Young adults want to live in vibrant cities. Michigan needs to offer them better options.
Last week the New York Times published an article investigating the question of whether we’ve hit “peak Millennial”—whether the influx of young adults that has been so pivotal to population growth in cities around America is about to end.
This is an important question because of the strength of this trend over the past decade and its economic impact. More than other recent generations, Millennials in far greater numbers have preferred living in cities to suburbs or rural areas. They’re also a big generation. These two factors have combined (along with immigrant population growth) to stall or, in some cases reverse decades of population decline in Rust Belt cities like Philadelphia, Jersey City, and Baltimore. This trend is especially strong among the highly mobile, college educated Millennials who are the talented workforce whose presence drives economic growth.
In other words, their preference for urban living is a big part of why we at Michigan Future believe that placemaking—increasing the quality of urban life and public spaces in major Michigan cities—is a vital piece of an agenda for a more prosperous Michigan. Michigan currently fails to provide a world-class urban option and the state in many ways has undercut Detroit’s ability to be that city.
Joe Cortright from City Observatory has posted a response to the Times article that debunks the idea that growth in urban populations is about to end. First, Cortright points out, the generation that follows Millennials is indeed smaller, but only just barely. In fact, the number of young adults (aged 25-34) in the U.S. is still increasing. Second, while many Millennials who are aging into a new life phase (one that often includes parenting and a desire for a larger home and better schools) will tread the path of suburban relocation, Millennials are still showing a preference to live downtown longer, and at higher percentages, than previous generations.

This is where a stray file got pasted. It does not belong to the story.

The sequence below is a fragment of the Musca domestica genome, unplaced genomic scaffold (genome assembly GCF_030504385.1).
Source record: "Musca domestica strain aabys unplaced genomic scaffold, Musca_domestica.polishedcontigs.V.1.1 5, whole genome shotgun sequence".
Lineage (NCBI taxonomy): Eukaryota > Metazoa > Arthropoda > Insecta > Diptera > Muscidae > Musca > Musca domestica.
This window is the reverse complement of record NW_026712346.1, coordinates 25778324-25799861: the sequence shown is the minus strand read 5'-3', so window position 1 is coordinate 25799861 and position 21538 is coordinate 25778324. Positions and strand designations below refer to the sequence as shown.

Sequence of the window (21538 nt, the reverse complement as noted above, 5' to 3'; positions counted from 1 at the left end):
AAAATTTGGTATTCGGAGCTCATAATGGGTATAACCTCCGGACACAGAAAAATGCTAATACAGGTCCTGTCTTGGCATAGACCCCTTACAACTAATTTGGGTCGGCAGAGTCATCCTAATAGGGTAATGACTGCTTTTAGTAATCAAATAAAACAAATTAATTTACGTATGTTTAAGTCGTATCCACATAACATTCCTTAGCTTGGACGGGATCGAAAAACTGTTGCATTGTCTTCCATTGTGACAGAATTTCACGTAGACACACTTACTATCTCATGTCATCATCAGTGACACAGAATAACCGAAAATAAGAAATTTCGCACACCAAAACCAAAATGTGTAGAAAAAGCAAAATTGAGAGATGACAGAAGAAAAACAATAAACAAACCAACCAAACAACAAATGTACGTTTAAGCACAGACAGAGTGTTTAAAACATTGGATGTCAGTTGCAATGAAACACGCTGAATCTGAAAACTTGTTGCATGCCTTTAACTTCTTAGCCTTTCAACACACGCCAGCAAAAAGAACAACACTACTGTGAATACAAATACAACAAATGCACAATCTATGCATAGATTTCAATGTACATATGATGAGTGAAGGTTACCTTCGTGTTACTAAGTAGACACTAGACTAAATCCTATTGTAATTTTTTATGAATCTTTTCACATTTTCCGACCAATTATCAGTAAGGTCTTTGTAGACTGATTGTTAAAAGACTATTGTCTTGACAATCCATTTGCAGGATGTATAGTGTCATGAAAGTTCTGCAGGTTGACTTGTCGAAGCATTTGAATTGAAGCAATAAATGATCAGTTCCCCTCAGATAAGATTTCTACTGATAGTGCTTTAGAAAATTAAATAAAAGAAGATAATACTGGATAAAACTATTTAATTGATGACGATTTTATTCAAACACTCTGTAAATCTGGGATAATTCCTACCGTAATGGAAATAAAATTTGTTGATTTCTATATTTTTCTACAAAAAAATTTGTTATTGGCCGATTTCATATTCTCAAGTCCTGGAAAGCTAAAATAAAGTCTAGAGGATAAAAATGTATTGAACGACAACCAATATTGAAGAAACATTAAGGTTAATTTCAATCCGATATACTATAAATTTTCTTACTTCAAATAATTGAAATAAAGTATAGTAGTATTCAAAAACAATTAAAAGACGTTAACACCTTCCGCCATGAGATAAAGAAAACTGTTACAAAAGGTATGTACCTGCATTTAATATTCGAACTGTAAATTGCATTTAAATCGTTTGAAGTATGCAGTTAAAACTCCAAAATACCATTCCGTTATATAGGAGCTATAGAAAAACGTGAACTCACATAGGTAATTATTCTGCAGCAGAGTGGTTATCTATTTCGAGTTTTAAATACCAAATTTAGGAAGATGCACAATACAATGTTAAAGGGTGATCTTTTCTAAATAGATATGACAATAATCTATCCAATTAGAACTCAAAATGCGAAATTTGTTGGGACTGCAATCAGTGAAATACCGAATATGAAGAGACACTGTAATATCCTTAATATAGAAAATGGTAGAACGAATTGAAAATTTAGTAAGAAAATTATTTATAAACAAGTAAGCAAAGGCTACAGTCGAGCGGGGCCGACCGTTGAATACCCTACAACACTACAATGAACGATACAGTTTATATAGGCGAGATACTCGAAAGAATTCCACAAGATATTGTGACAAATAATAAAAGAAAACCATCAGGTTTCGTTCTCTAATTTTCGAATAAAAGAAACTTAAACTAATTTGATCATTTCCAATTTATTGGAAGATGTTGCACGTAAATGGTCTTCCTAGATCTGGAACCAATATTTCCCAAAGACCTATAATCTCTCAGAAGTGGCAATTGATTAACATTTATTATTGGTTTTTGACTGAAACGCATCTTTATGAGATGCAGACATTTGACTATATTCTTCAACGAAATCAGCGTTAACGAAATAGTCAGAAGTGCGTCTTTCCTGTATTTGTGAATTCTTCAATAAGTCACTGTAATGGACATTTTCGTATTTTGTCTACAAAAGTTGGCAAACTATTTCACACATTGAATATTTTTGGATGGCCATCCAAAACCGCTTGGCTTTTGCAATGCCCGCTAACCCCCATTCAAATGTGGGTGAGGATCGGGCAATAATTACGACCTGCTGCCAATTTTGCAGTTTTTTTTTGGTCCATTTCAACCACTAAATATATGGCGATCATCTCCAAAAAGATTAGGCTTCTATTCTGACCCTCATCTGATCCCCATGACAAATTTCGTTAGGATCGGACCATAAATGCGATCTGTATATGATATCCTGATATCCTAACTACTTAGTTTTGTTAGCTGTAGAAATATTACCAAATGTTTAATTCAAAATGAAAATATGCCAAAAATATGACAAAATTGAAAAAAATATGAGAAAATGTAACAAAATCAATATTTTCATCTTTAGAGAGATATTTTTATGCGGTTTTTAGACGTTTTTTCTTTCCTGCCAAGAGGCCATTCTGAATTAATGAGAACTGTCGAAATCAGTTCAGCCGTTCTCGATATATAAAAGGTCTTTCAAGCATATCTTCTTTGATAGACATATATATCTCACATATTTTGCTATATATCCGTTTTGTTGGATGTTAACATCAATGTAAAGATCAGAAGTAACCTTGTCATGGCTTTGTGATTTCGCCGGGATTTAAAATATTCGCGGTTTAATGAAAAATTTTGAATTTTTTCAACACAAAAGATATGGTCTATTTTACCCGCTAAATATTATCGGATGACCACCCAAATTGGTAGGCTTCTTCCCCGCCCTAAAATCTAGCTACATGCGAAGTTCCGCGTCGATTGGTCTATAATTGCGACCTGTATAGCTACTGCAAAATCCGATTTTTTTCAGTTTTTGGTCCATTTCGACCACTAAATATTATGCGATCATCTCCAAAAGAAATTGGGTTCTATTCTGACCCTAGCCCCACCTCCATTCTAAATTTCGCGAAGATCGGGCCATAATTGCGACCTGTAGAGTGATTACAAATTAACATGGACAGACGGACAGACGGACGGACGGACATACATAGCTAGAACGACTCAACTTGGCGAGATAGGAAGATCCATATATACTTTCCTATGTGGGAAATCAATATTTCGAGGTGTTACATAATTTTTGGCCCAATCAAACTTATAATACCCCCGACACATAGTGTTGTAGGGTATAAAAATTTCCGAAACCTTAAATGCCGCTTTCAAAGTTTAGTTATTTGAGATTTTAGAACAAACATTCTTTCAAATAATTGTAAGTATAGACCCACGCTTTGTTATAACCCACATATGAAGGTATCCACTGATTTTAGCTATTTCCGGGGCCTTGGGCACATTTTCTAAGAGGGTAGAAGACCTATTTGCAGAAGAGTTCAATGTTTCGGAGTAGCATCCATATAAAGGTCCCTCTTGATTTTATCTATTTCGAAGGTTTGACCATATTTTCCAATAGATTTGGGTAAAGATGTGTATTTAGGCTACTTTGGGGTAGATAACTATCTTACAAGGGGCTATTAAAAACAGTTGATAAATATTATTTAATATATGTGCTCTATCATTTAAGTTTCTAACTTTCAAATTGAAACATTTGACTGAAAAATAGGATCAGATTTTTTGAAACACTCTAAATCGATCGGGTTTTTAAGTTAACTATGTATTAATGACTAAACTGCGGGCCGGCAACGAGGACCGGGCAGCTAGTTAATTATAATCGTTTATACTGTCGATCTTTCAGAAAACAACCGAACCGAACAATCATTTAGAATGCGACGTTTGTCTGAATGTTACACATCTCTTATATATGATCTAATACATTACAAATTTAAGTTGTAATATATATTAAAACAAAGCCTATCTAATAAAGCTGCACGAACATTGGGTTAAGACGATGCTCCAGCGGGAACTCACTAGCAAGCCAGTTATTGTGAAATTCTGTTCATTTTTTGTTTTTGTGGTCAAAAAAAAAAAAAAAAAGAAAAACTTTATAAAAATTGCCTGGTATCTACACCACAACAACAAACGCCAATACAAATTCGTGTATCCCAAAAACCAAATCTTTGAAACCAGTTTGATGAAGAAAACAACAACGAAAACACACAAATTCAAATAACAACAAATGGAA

Finally, Millennials’ increased preference for cities, while notable, followed a trend that is a few decades old. Every decade since the 1980s has seen an increase in the percentage of young adults who live in major metros. So there is little reason to suspect that the subsequent generation is going to dramatically reverse course.
Cortright’s analysis is that:
Rather than declining, the number of 25- to 34-year-olds in the United States will increase each year from now through 2024, rising from 44.1 million in 2015 to 47.6 million in 2024. In reality, the Millennial wave of urbanism is just now hitting the beach.
Michigan has lagged on a state level in supporting the types of efforts that will make Detroit competitive for this talent: transit, density, adequate funding for public services, and a welcoming culture.
Detroit’s success on this stage is an imperative not just for Detroit, but as an economic driver for the rest of the state.
This Post Has 5 Comments
I think developing schools in central metro areas that millenials will want their kids to attend will be essential. Millennials want schools where their kids can experience a diverse cultural and racial environment, and they also want top academic schools. We need for our central cities to provide both. It will help not only the millinials, but also lower income families who have been stuck in poorly performing schools for generations.
Absolutely. This is part of why we see “placemaking” and education policies as two important, related prongs of a strategy that Michigan MUST undertake to be successful in the future. All Michigan kids need the opportunity to be prepared for college and career-readiness.
Clearly its what would be best. But its proven really hard to do. So the pattern is cities attract young professionals before they have kids and then when they do have kids they rise them in the suburbs of that city. But if you don’t have the high density/high amenity city, they leave Michigan and raise their kids in the suburbs of the city they have moved to. So we need to get placemaking right now, while we try to figure out how to get high quality urban schools long term.
Even if we could start with only one or two such schools in a millinial oriented inner city neighborhood, maybe they could start creating a critical mass and enble at least some innercity kids to get a better education. Even a not for profit charter may be successful in that enviornment. We have to keep trying.
Agreed. And around the country there are those kind of mainly charter schools in cities. Not so much so far in Michigan. Its one of the reasons why I am so enthusiastic about the Museum School in Grand Rapids which I wrote about in a previous post.